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Lara P

I feel for you. Your siblings are protecting themselves from your mother and so should you. It’s so hard – I have just read this article for the same reason as you – trying to decide whether to cut my mother out of my life too. I have read so much and searched so far to try to find resolution to my problems with my mother and I highly recommend John Bradshaw’s works on healing the shame that binds and healing the inner child. He is a pioneer in this work. Good luck finding your true self and purpose! Hugs!!

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Kely B

Thank you for sharing with us what most of us can relate. Thank you very very much:)

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Kelley K

I noticed this article was first published in 2015 and has over 600 comments. I am reading some of the first comments and praying that many people have found peace and happiness. I searched online for answers and came across this piece and am relieved by the words of encouragement. At 54-years-old, I want to share with everyone what I am telling myself: “It’s never too late to love yourself and heal.” I do have thoughts of, “Why am I fully understanding this now? Why didn’t I accept this knowledge when it was first presented to me, many years ago?” Who knows. The point is that we are life-long learners and the mind grows forever. I wish you all the love and support you deserve. Remember you are not alone. Many more people will be thinking of you, even those that never comment. If we all think of each other and at the same time, love ourselves, we CAN heal. We are meant to “love” in this world and not be sad. And there is nothing “normal” about hurt. Many families laugh, love, and enjoy each other. If it didn’t happen for us until today, we are blessed with knowing we can have it from this day forward. We all have a chance. Thank you for listening. I have a “thing” about being heard. I like being heard. I have been missing it all of my life. Much love.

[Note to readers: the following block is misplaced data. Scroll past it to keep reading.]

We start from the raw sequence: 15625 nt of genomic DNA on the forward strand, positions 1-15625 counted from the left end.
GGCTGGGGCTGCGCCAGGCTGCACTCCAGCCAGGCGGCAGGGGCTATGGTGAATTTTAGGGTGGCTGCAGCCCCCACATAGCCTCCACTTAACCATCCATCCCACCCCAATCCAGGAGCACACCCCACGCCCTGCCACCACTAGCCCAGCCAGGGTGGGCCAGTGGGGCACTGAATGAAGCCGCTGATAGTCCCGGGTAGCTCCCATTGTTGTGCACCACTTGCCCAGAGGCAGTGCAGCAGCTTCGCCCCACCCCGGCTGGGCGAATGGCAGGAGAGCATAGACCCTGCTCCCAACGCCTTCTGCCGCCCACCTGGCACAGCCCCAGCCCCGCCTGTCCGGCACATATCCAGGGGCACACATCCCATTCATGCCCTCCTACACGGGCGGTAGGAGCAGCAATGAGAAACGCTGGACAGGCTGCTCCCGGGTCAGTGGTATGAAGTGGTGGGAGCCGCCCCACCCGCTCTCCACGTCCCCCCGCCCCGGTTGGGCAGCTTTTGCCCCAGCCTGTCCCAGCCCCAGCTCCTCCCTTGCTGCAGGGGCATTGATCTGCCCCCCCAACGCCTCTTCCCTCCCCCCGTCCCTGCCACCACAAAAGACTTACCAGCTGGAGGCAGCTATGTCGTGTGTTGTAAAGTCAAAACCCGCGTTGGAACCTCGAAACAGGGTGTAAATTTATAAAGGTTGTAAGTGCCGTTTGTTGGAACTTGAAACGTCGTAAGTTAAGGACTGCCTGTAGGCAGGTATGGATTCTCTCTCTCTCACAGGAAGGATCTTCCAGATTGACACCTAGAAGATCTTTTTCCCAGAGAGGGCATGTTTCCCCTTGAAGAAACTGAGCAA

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richie

This is great to read as you just painted a perfect picture of my family , childhood was horrible , that man would use cable wires like three inter tiwngled together to beat me butt naked , when i think of it i hate him now , most of the things they got from me even without my consent i feel like they dont deserve i have been able to confront them and they can’t even talk to me i always tell them shame on them the other three whom they abused too are not even near where i am in life , growing up to know your family is evil is cruel

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Auswoman33

Hello lovely community. I haven’t posted in a while as I have been doing really well, emotionally detaching and becoming stronger. I’m now due to have my second baby any day. I think I’m in prelabour, so it could be next 24-48 hrs. Interestingly, tomorrow is my mother’s birthday. It feels like the ultimate challenge to accept the possibility of my child sharing her birthday. Being narcissistic, you can just imagine the joy and pride she’d feel if that happened. We are on civil terms and I am OK with where things are at on that front however the arrival of a new baby will require strict boundaries etc. I just wanted to share as most people do not understand why I’d be disappointed and anxious about the prospect of a shared birthday…

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Jaz

My mother is so mean and hateful. So much to the point where I just want to cry. I am very strong so it’s shocking that all the abuse I have endure for so long still brings me to tears. I am going to college in a few week, very far from home which is intentional but I don’t know if I should bother including her in my life anymore. It breaks my heart but she hurts me in so many different ways and has done so for so long. I don’t know if I should try to rebuild our relationship while I’m away in college or if I would be better of cutting her out of my life. I get judged for the feelings that I feel regarding our relationship but no daughter should experience the abuse, belittlement and humiliation I do from my mom.